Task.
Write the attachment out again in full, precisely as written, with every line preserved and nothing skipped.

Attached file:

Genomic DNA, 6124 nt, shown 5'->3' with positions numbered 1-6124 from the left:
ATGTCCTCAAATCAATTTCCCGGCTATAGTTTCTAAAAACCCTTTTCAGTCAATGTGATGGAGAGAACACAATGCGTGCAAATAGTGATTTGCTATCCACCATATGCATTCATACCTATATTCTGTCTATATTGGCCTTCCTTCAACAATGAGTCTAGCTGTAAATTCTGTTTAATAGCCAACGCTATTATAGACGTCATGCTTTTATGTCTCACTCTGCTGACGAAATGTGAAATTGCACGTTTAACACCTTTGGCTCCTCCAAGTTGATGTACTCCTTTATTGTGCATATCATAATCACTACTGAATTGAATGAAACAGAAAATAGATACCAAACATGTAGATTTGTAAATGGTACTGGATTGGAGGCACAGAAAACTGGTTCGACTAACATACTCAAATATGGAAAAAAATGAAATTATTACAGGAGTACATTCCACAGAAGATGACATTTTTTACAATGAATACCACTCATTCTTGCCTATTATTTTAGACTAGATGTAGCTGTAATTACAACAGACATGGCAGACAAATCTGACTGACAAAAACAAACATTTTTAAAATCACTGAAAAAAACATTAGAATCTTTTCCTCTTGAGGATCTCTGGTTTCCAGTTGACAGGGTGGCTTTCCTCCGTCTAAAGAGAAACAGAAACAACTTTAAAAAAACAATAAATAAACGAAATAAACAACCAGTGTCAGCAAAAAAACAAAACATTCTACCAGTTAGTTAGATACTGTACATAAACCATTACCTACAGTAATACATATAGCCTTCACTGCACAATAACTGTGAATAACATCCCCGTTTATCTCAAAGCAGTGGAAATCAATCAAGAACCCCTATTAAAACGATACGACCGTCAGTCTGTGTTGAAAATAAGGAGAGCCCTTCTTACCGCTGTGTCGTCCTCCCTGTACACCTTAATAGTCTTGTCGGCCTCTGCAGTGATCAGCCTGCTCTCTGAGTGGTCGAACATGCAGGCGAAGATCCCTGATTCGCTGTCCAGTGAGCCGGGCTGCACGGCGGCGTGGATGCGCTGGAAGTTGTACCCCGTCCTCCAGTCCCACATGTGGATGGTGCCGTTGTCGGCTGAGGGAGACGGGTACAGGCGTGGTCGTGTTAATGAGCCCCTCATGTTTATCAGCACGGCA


Genomic DNA, 6124 nt, shown 5'->3' with positions numbered 1-6124 from the left:
ATGTCCTCAAATCAATTTCCCGGCTATAGTTTCTAAAAACCCTTTTCAGTCAATGTGATGGAGAGAACACAATGCGTGCAAATAGTGATTTGCTATCCACCATATGCATTCATACCTATATTCTGTCTATATTGGCCTTCCTTCAACAATGAGTCTAGCTGTAAATTCTGTTTAATAGCCAACGCTATTATAGACGTCATGCTTTTATGTCTCACTCTGCTGACGAAATGTGAAATTGCACGTTTAACACCTTTGGCTCCTCCAAGTTGATGTACTCCTTTATTGTGCATATCATAATCACTACTGAATTGAATGAAACAGAAAATAGATACCAAACATGTAGATTTGTAAATGGTACTGGATTGGAGGCACAGAAAACTGGTTCGACTAACATACTCAAATATGGAAAAAAATGAAATTATTACAGGAGTACATTCCACAGAAGATGACATTTTTTACAATGAATACCACTCATTCTTGCCTATTATTTTAGACTAGATGTAGCTGTAATTACAACAGACATGGCAGACAAATCTGACTGACAAAAACAAACATTTTTAAAATCACTGAAAAAAACATTAGAATCTTTTCCTCTTGAGGATCTCTGGTTTCCAGTTGACAGGGTGGCTTTCCTCCGTCTAAAGAGAAACAGAAACAACTTTAAAAAAACAATAAATAAACGAAATAAACAACCAGTGTCAGCAAAAAAACAAAACATTCTACCAGTTAGTTAGATACTGTACATAAACCATTACCTACAGTAATACATATAGCCTTCACTGCACAATAACTGTGAATAACATCCCCGTTTATCTCAAAGCAGTGGAAATCAATCAAGAACCCCTATTAAAACGATACGACCGTCAGTCTGTGTTGAAAATAAGGAGAGCCCTTCTTACCGCTGTGTCGTCCTCCCTGTACACCTTAATAGTCTTGTCGGCCTCTGCAGTGATCAGCCTGCTCTCTGAGTGGTCGAACATGCAGGCGAAGATCCCTGATTCGCTGTCCAGTGAGCCGGGCTGCACGGCGGCGTGGATGCGCTGGAAGTTGTACCCCGTCCTCCAGTCCCACATGTGGATGGTGCCGTTGTCGGCTGAGGGAGACGGGTACAGGCGTGGTCGTGTTAATGAGCCCCTCATGTTTATCAGCACGGCA